Research Highlights: Humans Evolved to Use Less Water Than Apes


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Humans Evolved to Use Less Water Than Apes

  • Humans must maintain a tight balance of water gain and loss each day to stay alive.
  • The evolution of water balance mechanism in humans is poorly understood.
  • There are no comparative measures from other hominoids regarding water balance physiology.
  • Humans drink water daily to maintain the balance.
  • In contrast, rainforest great apes typically get adequate water from their food.
  • Rainforest great apes can survive days or weeks without drinking water.
  • Researchers compare measures of water turnover in apes (chimpanzees, bonobos, gorillas, and orangutans) with 5 diverse human populations.
  • Across all samples, water turnover is highly correlated with energy usage, physical activity, climate, and fat free mass.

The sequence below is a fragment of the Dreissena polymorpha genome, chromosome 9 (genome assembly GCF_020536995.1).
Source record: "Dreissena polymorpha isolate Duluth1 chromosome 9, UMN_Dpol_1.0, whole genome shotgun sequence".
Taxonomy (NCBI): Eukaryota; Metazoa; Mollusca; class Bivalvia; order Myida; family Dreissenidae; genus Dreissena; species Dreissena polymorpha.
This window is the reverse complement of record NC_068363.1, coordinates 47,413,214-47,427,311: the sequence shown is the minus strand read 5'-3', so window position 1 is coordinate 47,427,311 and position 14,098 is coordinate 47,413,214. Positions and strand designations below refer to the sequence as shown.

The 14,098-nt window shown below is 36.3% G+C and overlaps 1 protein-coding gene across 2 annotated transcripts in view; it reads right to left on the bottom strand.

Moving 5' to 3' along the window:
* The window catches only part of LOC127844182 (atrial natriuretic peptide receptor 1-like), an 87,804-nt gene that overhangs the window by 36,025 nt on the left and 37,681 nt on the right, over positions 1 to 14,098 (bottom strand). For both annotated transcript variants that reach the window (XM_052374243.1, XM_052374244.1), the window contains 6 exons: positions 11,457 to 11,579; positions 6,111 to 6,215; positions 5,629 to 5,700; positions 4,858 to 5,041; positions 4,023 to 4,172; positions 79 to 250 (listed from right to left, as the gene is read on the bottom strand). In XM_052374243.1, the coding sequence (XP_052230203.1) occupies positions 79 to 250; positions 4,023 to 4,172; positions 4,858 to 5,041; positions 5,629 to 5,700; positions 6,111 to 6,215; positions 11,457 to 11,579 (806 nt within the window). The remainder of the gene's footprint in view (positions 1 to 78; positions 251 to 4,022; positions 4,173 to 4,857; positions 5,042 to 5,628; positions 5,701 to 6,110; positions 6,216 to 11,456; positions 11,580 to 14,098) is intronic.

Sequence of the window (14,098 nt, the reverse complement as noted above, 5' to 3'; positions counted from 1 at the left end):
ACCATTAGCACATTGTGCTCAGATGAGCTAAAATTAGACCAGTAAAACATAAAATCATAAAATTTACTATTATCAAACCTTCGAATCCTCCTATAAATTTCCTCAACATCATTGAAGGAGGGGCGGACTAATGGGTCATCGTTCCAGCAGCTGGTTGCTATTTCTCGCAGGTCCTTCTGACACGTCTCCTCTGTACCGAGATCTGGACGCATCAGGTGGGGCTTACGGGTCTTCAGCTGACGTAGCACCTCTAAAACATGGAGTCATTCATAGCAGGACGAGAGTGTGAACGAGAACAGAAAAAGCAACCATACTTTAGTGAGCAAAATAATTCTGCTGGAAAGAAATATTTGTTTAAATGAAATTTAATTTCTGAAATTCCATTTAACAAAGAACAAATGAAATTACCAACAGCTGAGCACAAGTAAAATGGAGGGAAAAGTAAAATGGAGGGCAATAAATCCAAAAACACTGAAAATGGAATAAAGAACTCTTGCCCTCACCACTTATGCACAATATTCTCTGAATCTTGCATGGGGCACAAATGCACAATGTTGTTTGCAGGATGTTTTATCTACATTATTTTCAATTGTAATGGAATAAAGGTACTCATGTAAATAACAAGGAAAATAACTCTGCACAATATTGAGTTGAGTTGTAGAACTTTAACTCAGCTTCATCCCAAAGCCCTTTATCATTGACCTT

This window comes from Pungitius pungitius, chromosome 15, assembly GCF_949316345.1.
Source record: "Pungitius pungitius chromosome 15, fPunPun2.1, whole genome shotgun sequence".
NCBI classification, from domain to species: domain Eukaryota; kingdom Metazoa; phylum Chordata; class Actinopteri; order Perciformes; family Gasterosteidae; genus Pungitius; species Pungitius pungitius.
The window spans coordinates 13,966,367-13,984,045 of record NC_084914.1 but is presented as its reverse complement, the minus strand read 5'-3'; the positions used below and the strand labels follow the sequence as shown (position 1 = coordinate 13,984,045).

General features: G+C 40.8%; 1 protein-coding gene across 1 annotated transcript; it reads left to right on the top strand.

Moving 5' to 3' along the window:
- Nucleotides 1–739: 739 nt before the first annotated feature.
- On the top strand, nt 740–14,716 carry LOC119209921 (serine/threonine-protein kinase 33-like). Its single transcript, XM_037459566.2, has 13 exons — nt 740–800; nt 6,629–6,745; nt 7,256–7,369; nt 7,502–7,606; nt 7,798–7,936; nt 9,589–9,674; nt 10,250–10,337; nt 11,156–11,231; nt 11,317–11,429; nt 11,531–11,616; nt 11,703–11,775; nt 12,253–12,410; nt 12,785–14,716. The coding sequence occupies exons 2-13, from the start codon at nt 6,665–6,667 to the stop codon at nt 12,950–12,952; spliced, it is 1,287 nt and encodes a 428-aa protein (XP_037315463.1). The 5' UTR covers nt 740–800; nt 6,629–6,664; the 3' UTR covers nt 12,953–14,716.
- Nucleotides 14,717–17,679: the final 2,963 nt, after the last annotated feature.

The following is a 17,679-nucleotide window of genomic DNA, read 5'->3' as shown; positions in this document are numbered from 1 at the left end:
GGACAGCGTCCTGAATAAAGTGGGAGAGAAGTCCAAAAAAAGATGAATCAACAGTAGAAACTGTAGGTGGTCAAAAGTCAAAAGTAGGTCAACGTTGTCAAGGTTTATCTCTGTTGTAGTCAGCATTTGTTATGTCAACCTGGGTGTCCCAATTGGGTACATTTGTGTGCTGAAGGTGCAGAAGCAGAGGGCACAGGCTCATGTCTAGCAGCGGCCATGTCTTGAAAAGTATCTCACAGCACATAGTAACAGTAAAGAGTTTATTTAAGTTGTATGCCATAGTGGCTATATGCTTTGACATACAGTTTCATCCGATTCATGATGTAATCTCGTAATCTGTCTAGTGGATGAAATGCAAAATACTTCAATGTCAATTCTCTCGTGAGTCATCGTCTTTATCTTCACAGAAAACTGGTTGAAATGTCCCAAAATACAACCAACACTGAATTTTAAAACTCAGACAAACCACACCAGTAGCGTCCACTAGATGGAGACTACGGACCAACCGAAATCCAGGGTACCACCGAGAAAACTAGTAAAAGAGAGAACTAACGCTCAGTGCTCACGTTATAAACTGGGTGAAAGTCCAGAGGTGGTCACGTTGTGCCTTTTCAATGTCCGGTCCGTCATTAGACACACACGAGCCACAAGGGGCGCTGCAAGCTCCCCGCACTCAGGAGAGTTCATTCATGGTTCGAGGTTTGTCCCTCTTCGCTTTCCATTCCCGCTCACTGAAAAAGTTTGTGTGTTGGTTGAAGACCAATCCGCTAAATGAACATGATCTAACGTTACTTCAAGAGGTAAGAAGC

• Human water turnover is 30 to 50 percent lower than other apes despite human’s greater ability to sweat.
  • Zoo and sanctuary apes had similar water turnover with the wild populations as well as the ratio of water intake to dietary energy intake.
  • However, zoo and sanctuary apes took a higher ratio of water to dry matter of food which might lead to digestive issues in captivity.
  • Humans appear to target a lower ratio of water to energy intake.
  • Researchers speculate that water stress due to changes in climate, diet, and behavior led to previously unknown water conservation adaptations in hominin physiology.

Source:

https://doi.org/10.1016/j.cub.2021.02.045

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